Financial help for relocating to small European towns

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  • A couple of years ago, we all read about small Italian towns offering financial incentives to people who would fix up old houses, start businesses, etc. Ireland followed suit. The stuff of dreams?


    This article explains some of the complications involved.


    https://www.washingtonpost.com/travel/2023/06/27/countries-paying-people-move-ireland-italy/?utm_campaign=wp_post_most&utm_medium=email&utm_source=newsletter&wpisrc=nl_most

  • A couple of years ago, we all read about small Italian towns offering financial incentives to people who would fix up old houses, start businesses, etc. Ireland followed suit. The stuff of dreams?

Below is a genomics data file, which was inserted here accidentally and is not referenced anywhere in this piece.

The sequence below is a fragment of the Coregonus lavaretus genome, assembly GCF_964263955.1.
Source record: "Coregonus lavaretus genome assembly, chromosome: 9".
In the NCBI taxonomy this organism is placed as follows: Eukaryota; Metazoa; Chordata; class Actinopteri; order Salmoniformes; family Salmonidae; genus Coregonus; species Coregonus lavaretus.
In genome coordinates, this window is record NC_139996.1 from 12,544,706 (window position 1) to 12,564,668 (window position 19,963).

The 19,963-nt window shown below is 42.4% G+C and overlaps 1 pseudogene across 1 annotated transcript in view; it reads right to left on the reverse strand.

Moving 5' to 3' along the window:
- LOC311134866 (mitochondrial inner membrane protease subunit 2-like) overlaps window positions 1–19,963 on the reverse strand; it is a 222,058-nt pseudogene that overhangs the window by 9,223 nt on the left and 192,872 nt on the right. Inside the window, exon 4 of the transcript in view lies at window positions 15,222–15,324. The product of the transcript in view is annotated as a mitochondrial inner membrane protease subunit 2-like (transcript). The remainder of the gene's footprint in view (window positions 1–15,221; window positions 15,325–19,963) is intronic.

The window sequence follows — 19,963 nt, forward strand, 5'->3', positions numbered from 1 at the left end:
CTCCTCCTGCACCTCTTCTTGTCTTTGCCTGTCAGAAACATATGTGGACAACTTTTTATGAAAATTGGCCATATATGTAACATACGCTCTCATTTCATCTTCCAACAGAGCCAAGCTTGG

This article explains some of the complications involved.


    https://www.washingtonpost.com…newsletter&wpisrc=nl_most

    Loads of caveats like residency and wads of cash needed to buy/renovate the house.

    It's doable, certainly and given the choice, I would choose Ireland.

  • Because of the alarming attitudes adopted by a very large minority during the past decade, I know a small number of people who often quite seriously discuss “ Where, outside of the US, can we move?” The four objections that seem to come up wit suggested destinations are these:

    1) Freedom too limited

    2) Too far from family

    3) Climate too cold

    4) Language barrier


    Ireland scores higher than most. Though the remote islands would increase travel time, thus accessibility, to family in case of emergency. Not to mention the winter’s cold winds.